What to know when it snows in Airdrie
When it comes to ice and snow management, most of us are uninformed about the way things are done in our city and why. If we knew how our city crew operated, the precautionary methods that were taken and their timeline during snowstorms, it may help us plan ahead come next snowstorm. It’s important to know your snow so that we can all help keep our city in good condition. We’re here today to answer some of the questions you may have about the way our roads are taken care of here in Airdrie.
How many roads does the City of Airdrie maintain?
With the goal of providing the highest quality service at the lowest possible cost, the Airdrie Roads Department maintains 700 lane kilometres within city limits. This requires a lot of manpower regardless of the season, but this means that staff are working 24 hours a day, seven days a week in the winter months to ensure the safety of all our citizens. They may not be able to stop the snow from falling, but they sure can help deal with it once it starts to accumulate.
How does the City decide when to start plowing the roads?
Once five centimetres of snow has accumulated on the ground, or the snow has started to drift, the road crew hit the streets. Before a storm hits, the crew applies anti-icing products to help the roads from becoming dangerous once it does snow (reducing the chance ice will form), as well as plow and sand the roads after it snows to create a controlled surface. Certain problem areas are focused on more after it snows, like intersections, playgrounds, hills and corners to ensure that the road crew is doing everything possible to keep our drivers safe.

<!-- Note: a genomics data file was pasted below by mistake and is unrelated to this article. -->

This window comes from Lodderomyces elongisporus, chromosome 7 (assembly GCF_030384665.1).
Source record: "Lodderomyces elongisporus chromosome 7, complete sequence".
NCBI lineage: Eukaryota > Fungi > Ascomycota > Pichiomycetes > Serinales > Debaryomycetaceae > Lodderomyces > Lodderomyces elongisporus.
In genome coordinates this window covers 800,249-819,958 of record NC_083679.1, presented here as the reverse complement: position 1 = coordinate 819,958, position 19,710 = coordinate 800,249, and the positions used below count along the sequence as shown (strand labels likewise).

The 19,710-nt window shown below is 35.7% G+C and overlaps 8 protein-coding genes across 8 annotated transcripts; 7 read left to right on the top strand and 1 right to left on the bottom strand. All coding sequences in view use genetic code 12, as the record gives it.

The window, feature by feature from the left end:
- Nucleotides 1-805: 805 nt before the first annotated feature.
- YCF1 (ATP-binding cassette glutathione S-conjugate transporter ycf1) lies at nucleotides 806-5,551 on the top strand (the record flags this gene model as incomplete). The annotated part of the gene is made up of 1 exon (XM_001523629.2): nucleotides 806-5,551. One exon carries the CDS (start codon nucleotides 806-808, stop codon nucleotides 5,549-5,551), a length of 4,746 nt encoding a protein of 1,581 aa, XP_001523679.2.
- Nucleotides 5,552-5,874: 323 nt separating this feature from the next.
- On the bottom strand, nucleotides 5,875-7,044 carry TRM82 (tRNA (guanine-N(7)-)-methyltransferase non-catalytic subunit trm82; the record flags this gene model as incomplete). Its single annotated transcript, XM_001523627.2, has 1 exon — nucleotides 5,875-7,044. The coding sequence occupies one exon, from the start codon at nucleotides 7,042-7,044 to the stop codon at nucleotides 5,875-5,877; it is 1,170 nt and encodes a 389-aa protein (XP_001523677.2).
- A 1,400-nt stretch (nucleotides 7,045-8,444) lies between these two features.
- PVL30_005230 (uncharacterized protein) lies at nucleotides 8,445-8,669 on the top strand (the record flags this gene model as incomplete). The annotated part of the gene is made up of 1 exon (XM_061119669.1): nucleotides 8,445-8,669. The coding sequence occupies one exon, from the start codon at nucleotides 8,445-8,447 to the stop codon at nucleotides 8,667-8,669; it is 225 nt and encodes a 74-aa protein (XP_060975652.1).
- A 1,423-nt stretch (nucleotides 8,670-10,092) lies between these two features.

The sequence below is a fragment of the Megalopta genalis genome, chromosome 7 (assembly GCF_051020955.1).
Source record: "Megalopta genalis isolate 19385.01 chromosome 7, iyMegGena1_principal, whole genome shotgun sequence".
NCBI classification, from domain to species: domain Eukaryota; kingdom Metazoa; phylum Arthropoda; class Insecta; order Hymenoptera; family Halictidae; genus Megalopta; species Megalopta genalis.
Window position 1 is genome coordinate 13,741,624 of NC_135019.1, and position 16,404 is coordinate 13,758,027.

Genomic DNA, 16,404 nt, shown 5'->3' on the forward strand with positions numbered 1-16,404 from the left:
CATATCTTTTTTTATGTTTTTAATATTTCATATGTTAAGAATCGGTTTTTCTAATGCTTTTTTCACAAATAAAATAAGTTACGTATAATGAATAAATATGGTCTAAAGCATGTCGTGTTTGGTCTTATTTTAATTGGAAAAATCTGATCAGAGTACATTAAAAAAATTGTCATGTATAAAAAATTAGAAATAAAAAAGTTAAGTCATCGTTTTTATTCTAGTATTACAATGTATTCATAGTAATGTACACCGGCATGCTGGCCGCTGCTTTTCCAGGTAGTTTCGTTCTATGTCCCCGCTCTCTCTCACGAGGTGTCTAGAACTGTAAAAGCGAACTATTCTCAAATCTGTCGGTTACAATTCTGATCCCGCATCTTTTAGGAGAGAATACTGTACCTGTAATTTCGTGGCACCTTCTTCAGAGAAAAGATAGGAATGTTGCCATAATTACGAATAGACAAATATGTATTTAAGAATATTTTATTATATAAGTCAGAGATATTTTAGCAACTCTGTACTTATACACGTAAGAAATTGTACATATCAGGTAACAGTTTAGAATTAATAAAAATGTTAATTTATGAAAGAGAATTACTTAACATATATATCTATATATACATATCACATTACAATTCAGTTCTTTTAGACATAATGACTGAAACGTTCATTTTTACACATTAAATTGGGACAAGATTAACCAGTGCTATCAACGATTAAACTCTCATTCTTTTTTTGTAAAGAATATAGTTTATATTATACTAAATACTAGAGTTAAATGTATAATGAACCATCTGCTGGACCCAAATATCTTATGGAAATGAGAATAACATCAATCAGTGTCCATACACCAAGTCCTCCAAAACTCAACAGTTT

After a big snowstorm, which roads get plowed first?
The roads in Airdrie are plowed based on priority. The priority of a road is determined by the volume of traffic it sees, with the higher volume streets getting maintained first due to the greater public good. Here is a list of how Airdrie roads have been prioritized:
Priority 1: Arterial roads. Generally multi-lane roads, such as:
- Main Street
- 8 Street
- East Lake Boulevard
- Yankee Valley Boulevard
- School zones on school days
Priority 2: Collector roads. Main feeder roads into residential communities, such as:
- Meadowbrook Drive
- Kings Heights Boulevard
- Reunion Gateway
Priority 3: Rural roads, such as:
- Township Road 264
- Range Road 291
- Township Road 274
Priority 4: City facilities. City-owned parking lots, such as:
- Fire Halls
- Town and Country Centre
Priority 5: Residential roads
- Plowing occurs when the road is rendered impassable or in extenuating circumstances.
- Snow is plowed to boulevards or to the side of the road.
- Residents are responsible for clearing windrows left by equipment in front of their driveway entrances.
- Residents are not permitted to place the snow removed from sidewalks and driveways onto the roadway or on any public space.
Please visit Airdrie.ca for more information on snow and ice removal.